Re: Strange resonance
Paul Roder #2986410 06/01/20 12:55 AM
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When you replace the bass strings, did you replace the backscale felt?
-chris


Chernobieff Piano Restorations
"Where Tone is Key"
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Re: Strange resonance
Paul Roder #2986476 06/01/20 06:12 AM
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I only replaced 2 very high treble strings. I did not replace any felt.

Re: Strange resonance
Paul Roder #2986481 06/01/20 06:20 AM
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Speaking of bass strings, I am thinking of taking them off and cleaning them. Is this worth it? And how do you get the wire out of the hole in the pin without damaging it? Loosening then "pry" it out with something? I watched a video where a tech cleaned them and they looked and sounded better.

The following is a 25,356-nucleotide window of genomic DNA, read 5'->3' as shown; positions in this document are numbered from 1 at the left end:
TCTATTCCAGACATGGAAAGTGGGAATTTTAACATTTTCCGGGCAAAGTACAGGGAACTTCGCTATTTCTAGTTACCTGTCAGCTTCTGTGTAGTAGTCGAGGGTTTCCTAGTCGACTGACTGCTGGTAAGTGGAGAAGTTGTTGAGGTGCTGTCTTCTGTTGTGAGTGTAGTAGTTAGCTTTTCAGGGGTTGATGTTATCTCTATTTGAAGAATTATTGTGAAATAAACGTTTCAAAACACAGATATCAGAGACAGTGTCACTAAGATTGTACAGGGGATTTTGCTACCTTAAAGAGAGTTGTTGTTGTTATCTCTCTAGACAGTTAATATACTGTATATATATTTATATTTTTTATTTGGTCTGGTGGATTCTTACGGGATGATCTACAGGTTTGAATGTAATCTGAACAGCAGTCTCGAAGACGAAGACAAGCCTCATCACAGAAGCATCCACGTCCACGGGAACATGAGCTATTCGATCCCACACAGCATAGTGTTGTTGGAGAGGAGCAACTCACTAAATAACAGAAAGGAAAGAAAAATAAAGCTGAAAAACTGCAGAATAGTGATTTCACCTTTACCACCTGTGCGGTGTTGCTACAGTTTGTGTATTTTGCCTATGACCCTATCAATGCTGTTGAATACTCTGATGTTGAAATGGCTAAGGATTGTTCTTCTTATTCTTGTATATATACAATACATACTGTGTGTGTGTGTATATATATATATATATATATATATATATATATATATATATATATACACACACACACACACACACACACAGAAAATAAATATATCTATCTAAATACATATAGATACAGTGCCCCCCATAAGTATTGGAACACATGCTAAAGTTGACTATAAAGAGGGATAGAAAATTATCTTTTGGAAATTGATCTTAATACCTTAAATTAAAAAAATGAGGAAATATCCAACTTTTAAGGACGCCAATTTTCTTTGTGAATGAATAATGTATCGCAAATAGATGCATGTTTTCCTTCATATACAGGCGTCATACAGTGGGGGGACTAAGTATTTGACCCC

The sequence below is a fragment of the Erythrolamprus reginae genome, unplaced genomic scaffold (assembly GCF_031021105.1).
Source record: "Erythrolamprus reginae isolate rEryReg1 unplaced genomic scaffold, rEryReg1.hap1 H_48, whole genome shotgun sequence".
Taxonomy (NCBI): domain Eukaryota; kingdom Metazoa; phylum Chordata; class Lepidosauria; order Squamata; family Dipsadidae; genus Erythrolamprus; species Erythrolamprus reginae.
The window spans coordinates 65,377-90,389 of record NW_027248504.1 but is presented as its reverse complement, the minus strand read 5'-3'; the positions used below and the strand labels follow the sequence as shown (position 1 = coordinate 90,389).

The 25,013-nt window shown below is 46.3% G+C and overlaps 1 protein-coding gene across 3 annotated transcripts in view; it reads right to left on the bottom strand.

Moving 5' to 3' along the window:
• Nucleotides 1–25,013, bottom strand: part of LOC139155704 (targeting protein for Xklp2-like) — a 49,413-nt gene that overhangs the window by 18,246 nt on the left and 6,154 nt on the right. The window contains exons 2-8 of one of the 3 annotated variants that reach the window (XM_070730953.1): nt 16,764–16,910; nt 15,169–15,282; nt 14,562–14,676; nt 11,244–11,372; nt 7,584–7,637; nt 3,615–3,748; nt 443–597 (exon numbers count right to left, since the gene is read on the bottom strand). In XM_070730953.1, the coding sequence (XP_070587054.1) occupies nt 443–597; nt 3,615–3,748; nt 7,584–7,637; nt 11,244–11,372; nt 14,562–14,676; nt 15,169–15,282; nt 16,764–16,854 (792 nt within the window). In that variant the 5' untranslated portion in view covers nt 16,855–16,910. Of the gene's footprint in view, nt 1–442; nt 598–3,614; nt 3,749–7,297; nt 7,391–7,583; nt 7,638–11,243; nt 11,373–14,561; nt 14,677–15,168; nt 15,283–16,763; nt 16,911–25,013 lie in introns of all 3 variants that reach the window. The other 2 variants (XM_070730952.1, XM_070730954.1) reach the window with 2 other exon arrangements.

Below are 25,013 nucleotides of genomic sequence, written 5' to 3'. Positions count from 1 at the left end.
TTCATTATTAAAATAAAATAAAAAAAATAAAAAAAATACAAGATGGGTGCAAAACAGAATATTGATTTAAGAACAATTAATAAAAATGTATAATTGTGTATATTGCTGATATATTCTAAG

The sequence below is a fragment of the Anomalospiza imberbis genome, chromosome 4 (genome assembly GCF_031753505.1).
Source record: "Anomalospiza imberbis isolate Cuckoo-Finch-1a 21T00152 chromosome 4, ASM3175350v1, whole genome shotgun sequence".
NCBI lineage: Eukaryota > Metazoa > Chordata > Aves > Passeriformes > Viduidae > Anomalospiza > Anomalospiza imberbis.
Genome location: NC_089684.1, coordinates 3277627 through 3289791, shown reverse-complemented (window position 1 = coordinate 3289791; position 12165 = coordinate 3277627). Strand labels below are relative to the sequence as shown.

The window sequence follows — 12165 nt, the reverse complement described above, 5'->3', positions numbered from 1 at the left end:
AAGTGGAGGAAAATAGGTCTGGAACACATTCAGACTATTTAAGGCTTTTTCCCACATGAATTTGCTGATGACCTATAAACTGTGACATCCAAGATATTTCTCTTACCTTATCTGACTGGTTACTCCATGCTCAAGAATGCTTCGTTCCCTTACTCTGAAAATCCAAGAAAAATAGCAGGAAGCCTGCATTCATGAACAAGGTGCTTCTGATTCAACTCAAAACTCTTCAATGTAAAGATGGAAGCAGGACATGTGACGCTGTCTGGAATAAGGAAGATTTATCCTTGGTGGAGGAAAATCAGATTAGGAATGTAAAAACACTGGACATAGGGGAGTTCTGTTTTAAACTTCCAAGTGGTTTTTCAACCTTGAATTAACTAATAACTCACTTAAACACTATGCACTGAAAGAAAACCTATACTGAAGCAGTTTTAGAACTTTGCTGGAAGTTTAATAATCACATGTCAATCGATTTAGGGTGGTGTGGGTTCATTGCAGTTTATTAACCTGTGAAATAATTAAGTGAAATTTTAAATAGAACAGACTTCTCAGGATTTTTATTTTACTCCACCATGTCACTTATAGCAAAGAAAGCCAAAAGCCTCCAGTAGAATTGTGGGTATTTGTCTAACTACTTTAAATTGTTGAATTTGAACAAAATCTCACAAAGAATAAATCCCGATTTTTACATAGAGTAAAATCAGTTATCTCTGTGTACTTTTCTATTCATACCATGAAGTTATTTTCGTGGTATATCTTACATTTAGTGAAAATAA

Re: Strange resonance
Paul Roder #2986527 06/01/20 08:44 AM
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Originally Posted by Paul Roder
Speaking of bass strings, I am thinking of taking them off and cleaning them. Is this worth it? And how do you get the wire out of the hole in the pin without damaging it? Loosening then "pry" it out with something? I watched a video where a tech cleaned them and they looked and sounded better.
try pressing wrinkling it lightly using medical tweezers. Sometimes it helped me

Re: Strange resonance
Paul Roder #2987442 06/03/20 02:15 PM